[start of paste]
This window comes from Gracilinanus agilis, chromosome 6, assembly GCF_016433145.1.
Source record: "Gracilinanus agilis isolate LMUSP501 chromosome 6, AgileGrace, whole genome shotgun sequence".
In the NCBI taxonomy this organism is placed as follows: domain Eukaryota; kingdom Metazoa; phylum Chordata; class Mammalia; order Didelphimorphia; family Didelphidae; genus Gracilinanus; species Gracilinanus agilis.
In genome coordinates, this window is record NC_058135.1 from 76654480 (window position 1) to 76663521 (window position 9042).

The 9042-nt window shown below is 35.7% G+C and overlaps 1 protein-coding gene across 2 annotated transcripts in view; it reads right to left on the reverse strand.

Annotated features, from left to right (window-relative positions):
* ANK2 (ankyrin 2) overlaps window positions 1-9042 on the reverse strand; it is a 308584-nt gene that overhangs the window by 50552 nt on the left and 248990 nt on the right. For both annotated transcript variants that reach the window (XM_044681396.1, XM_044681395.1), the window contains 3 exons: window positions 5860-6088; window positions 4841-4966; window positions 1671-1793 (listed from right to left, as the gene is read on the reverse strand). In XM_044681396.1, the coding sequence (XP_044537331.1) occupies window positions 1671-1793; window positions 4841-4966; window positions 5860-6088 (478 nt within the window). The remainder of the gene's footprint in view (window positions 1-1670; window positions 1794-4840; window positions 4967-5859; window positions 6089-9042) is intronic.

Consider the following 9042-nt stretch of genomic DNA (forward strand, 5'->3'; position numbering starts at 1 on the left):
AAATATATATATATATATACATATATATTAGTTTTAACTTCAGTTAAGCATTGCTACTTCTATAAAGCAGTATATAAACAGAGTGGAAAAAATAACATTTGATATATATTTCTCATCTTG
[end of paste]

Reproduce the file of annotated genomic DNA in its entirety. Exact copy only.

This window comes from Gracilinanus agilis, chromosome 6, assembly GCF_016433145.1.
Source record: "Gracilinanus agilis isolate LMUSP501 chromosome 6, AgileGrace, whole genome shotgun sequence".
In the NCBI taxonomy this organism is placed as follows: domain Eukaryota; kingdom Metazoa; phylum Chordata; class Mammalia; order Didelphimorphia; family Didelphidae; genus Gracilinanus; species Gracilinanus agilis.
In genome coordinates, this window is record NC_058135.1 from 76654480 (window position 1) to 76663521 (window position 9042).

The 9042-nt window shown below is 35.7% G+C and overlaps 1 protein-coding gene across 2 annotated transcripts in view; it reads right to left on the reverse strand.

Annotated features, from left to right (window-relative positions):
* ANK2 (ankyrin 2) overlaps window positions 1-9042 on the reverse strand; it is a 308584-nt gene that overhangs the window by 50552 nt on the left and 248990 nt on the right. For both annotated transcript variants that reach the window (XM_044681396.1, XM_044681395.1), the window contains 3 exons: window positions 5860-6088; window positions 4841-4966; window positions 1671-1793 (listed from right to left, as the gene is read on the reverse strand). In XM_044681396.1, the coding sequence (XP_044537331.1) occupies window positions 1671-1793; window positions 4841-4966; window positions 5860-6088 (478 nt within the window). The remainder of the gene's footprint in view (window positions 1-1670; window positions 1794-4840; window positions 4967-5859; window positions 6089-9042) is intronic.

Consider the following 9042-nt stretch of genomic DNA (forward strand, 5'->3'; position numbering starts at 1 on the left):
AAATATATATATATATATACATATATATTAGTTTTAACTTCAGTTAAGCATTGCTACTTCTATAAAGCAGTATATAAACAGAGTGGAAAAAATAACATTTGATATATATTTCTCATCTTG